**Regularization Approach for Instance-Based Superset Label Learning (RegISL)**

Different from the traditional supervised learning in which each training example has only one explicit label, superset label learning (SLL) refers to the problem that a training example can be associated with a set of candidate labels, and only one of them is correct. Existing SLL methods are either regularization-based or instance-based, and the latter of which has achieved state-of-the-art performance. This is because the latest instance-based methods contain an explicit disambiguation operation that accurately picks up the groundtruth label of each training example from its ambiguous candidate labels. However, such disambiguation operation does not fully consider the mutually exclusive relationship among different candidate labels, so the disambiguated labels are usually generated in a nondiscriminative way, which is unfavorable for the instance-based methods to obtain satisfactory performance. To address this defect, we develop a novel regularization approach for instance-based superset label (RegISL) learning so that our instance-based method also inherits the good discriminative ability possessed by the regularization scheme. Specifically, we employ a graph to represent the training set, and require the examples that are adjacent on the graph to obtain similar labels. More importantly, a discrimination term is proposed to enlarge the gap of values between possible labels and unlikely labels for every training example. As a result, the intrinsic constraints among different candidate labels are deployed, and the disambiguated labels generated by RegISL are more discriminative and accurate than those output by existing instance-based algorithms. The experimental results on various tasks convincingly demonstrate the superiority of our RegISL to other typical SLL methods in terms of both training accuracy and test accuracy. … **Programming Word Problem**

A programming word problem is a problem written in natural language, which can be solved using an algorithm or a program. … **Semidefinite Program (SDP)**

We present a novel analysis of semidefinite programs (SDPs) with positive duality gaps, i.e., different optimal values in the primal and dual problems. These SDPs are considered extremely pathological, they are often unsolvable, and they also serve as models of more general pathological convex programs. We first characterize two variable SDPs with positive gaps: we transform them into a standard form which makes the positive gap easy to recognize. The transformation is very simple, as it mostly uses elementary row operations coming from Gaussian elimination. We next show that the two variable case sheds light on larger SDPs with positive gaps: we present SDPs in any dimension in which the positive gap is certified by the same structure as in the two variable case. We analyze an important parameter, the {\em singularity degree} of the duals of our SDPs and show that it is the largest that can result in a positive gap. We complete the paper by generating a library of difficult SDPs with positive gaps (some of these SDPs have only two variables), and a computational study. … **alpha-Rank**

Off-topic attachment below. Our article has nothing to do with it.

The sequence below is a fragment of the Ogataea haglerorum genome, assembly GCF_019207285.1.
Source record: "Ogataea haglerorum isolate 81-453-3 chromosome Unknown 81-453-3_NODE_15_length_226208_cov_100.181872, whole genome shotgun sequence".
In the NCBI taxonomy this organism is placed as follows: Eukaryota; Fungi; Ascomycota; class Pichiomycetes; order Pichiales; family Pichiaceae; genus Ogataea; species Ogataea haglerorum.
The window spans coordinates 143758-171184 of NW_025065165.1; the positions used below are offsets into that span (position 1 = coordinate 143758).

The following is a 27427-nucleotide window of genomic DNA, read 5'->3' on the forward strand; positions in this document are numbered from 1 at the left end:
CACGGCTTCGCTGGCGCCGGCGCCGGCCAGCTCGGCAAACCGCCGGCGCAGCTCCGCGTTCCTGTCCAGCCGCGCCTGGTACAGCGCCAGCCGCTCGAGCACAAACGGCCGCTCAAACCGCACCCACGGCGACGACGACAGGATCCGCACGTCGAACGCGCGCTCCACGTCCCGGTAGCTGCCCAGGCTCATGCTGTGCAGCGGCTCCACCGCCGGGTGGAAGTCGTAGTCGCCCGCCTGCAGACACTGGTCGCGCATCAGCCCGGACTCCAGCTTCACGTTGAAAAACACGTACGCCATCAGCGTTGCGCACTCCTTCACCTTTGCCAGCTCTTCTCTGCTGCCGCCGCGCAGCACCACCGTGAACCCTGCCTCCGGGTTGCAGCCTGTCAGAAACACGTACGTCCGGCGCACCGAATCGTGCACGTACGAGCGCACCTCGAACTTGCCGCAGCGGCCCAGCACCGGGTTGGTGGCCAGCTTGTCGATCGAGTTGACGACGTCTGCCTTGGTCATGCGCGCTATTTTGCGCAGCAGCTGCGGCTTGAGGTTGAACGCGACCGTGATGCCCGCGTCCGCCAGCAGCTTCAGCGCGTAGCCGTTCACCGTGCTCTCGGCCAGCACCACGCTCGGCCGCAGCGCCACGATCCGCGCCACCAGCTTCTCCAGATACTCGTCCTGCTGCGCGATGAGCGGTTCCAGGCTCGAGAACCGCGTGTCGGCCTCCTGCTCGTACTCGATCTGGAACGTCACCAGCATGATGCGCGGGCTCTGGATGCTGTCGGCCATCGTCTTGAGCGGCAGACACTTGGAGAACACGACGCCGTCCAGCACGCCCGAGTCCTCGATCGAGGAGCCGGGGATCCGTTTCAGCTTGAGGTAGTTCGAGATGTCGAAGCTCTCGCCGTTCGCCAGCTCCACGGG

We introduce {\alpha}-Rank, a principled evolutionary dynamics methodology, for the evaluation and ranking of agents in large-scale multi-agent interactions, grounded in a novel dynamical game-theoretic solution concept called Markov-Conley chains (MCCs). The approach leverages continuous-time and discrete-time evolutionary dynamical systems applied to empirical games, and scales tractably in the number of agents, in the type of interactions (beyond dyadic), and the type of empirical games (symmetric and asymmetric). Current models are fundamentally limited in one or more of these dimensions, and are not guaranteed to converge to the desired game-theoretic solution concept (typically the Nash equilibrium). {\alpha}-Rank automatically provides a ranking over the set of agents under evaluation and provides insights into their strengths, weaknesses, and long-term dynamics in terms of basins of attraction and sink components. This is a direct consequence of our new model’s direct correspondence to the dynamical MCC solution concept when its ranking-intensity parameter, {\alpha}, is chosen to be large, which exactly forms the basis of {\alpha}-Rank. In contrast to the Nash equilibrium, which is a static solution concept based solely on fixed points, MCCs are a dynamical solution concept based on the Markov chain formalism, Conley’s Fundamental Theorem of Dynamical Systems, and the core ingredients of dynamical systems: fixed points, recurrent sets, periodic orbits, and limit cycles. Our {\alpha}-Rank method runs in polynomial time with respect to the total number of pure strategy profiles, whereas computing a Nash equilibrium for a general-sum game is known to be intractable. We introduce mathematical proofs that reveal the formal underpinnings of the {\alpha}-Rank methodology. We illustrate the method in canonical games and in AlphaGo, AlphaZero, MuJoCo Soccer, and Poker. …

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